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I am new to this data science stuff and I am trying a project on my own to learn more about this field. So I have a project that has the goal of taking in a bunch of features and indicating whether a player will make or miss a shot.

My current training data has a bunch of features alongside the output for each observation. I plan on using a Random Forrest model, as I am comfortable with it (and it fits the objective), however, one issue I see includes making sure luck does not play a role in the decision of the output.

I am trying to think of ways to limit the impact of luck on the model. For anyone familiar with basketball, sometimes a player takes a great shot and misses- sometimes he takes a horrible shots and makes it (both of those situat will be included in my training set). I do not want the model "thinking" that a shot is good/bad because of lucky/unlucky makes/misses.

So my question is how can I limit the impact of the luck within my data-sets or am I just able to assume that a large enough data set will take care of the luck since one gets lucky and unlucky at relatively equal rates (normal distribution) or do I instead revert to an unsupervised model that has the test data not include whether the shot was a miss or a make? Or is there another option to do something I have not considered to make the data better?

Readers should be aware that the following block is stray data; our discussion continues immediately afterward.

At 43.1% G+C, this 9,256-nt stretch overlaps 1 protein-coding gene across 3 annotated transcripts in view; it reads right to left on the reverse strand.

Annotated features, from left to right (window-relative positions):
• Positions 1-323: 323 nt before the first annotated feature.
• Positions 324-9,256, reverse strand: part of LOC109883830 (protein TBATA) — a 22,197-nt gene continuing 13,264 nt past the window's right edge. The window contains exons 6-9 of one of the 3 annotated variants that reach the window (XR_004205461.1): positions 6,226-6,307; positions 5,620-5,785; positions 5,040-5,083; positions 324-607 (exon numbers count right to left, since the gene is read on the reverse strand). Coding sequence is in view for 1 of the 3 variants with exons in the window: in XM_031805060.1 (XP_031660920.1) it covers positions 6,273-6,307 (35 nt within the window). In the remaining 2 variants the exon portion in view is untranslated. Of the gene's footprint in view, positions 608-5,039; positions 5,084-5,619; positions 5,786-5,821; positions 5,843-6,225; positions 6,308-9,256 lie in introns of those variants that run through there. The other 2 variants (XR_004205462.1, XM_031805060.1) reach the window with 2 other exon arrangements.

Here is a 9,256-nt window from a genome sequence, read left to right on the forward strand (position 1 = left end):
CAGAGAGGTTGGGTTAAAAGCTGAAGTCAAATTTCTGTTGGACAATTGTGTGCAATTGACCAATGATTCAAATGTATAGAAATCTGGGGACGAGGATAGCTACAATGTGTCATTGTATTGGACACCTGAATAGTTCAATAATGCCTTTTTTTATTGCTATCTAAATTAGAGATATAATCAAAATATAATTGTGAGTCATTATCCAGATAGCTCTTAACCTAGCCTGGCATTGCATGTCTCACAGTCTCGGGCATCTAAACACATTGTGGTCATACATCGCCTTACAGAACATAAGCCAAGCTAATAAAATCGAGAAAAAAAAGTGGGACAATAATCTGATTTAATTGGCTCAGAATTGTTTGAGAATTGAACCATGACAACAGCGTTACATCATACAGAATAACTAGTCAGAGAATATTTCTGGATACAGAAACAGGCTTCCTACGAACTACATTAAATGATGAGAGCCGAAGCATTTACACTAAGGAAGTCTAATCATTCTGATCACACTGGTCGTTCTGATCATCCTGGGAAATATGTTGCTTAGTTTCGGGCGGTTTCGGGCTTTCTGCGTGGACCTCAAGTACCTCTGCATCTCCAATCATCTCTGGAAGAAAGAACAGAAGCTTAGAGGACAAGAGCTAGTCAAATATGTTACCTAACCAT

Thank you for your feedback.

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If your training data is large enough, the model will have enough information to deal with chance through the statistics in the data. For example maybe a great shot is successful 80% of the time, so if there are 10 instances of great shot in the data there should be around 8 of them successful. In other words, the model will use the distribution of the data in order to make the best predictions possible.

When applying the model the predictions are deterministic, so there can be only one possible outcome for one instance. However with most types of models you can obtain the probability of success according to the model instead of a binary answer.

Minor notes:

  • lucky or unlucky would be a Bernouilli or binomial distribution, not a normal one.
  • unsupervised learning would be a completely different task, it would not make sense to do it for this reason.
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